Marilyn and Brad have the perfect suburban life, until their newly adopted twelve-year-old daughter Zhanna arrives with one thing on her mind: to burn the family couch. Brad’s out of town and Marilyn is left alone to save her sanity and her suede from a inscrutable pyromaniacal tween in this tragicomic novella.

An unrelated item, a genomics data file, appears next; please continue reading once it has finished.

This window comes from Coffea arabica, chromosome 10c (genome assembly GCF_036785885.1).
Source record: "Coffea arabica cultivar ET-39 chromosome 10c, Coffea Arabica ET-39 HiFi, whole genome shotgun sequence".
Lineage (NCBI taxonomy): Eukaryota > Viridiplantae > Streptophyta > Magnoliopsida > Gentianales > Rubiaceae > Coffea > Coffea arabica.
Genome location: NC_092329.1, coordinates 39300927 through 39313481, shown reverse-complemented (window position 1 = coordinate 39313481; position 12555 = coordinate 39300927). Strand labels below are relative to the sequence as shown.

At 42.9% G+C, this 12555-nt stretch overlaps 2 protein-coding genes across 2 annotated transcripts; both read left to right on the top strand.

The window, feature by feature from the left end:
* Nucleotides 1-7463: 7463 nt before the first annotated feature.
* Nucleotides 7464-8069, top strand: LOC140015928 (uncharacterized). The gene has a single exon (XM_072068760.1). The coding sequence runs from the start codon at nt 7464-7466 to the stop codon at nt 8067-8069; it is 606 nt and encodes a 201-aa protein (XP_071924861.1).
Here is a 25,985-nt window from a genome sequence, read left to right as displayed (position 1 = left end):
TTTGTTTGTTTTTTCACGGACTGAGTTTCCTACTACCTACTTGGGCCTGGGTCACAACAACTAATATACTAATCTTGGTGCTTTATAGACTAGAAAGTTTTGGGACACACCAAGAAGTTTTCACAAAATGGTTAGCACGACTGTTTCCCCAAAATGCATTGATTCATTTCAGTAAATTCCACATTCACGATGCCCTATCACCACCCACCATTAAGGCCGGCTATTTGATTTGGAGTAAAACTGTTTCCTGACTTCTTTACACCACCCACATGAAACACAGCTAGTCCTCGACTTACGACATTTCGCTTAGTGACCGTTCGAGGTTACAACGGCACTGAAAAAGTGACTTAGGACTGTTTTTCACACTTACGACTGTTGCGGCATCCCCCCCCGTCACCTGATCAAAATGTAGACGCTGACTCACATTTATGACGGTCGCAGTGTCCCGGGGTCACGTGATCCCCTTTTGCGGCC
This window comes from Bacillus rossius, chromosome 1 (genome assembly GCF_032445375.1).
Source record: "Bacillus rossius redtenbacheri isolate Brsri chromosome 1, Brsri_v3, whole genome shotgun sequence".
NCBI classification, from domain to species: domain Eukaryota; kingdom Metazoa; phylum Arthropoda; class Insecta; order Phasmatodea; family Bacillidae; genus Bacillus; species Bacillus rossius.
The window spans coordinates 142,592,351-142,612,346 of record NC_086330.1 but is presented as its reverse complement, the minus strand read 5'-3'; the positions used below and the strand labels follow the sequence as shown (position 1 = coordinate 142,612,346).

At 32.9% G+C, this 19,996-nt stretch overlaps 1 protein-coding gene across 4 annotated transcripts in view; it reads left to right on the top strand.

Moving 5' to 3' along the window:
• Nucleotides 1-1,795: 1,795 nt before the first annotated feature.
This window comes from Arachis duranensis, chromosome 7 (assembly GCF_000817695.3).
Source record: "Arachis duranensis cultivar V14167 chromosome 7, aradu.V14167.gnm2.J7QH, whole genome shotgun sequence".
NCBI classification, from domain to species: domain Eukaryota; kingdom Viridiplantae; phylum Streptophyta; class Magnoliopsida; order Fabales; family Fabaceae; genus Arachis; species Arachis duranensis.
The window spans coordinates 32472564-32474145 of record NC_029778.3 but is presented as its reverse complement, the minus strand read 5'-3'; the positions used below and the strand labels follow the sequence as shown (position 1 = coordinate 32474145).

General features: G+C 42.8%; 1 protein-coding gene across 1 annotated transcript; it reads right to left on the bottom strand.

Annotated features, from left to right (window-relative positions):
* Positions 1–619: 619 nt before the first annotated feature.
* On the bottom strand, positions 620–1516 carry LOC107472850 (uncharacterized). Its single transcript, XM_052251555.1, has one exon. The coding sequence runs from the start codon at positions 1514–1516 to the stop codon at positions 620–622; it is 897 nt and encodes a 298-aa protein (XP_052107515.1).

“Zhanna wanted to burn the couch. I watched the TV. She watched the couch. It was like that every night.” So begins Tollifson’s (Mother) hilarious dark comedy about a 12-year-old girl hell-bent on setting the living room seating aflame and the woman who’s become her unwilling sentinel. Zhanna, adopted at age nine from a Russian orphanage, has never bonded with Marilyn, and with a glibly unconcerned father/husband away from home more often than not, the two have established an uneasy détente, aided by night vision cameras, motion sensor alarms, and a wholly inept and inappropriate therapist who can’t seem to grasp the gravity of Marilyn’s situation: “I felt heat coming from the door and worried if the window in Dr. Gary’s office would open, and if we could safely get out,” Marilyn narrates. “We were two floors up and I had no memory of whether or not the building had a fire escape.... My throat was closing. These could be the last few moments of my life.” An arresting narrative from beginning to end, Tollifson’s short novel introduces a cast of characters you’ll remember for some time. (BookLife)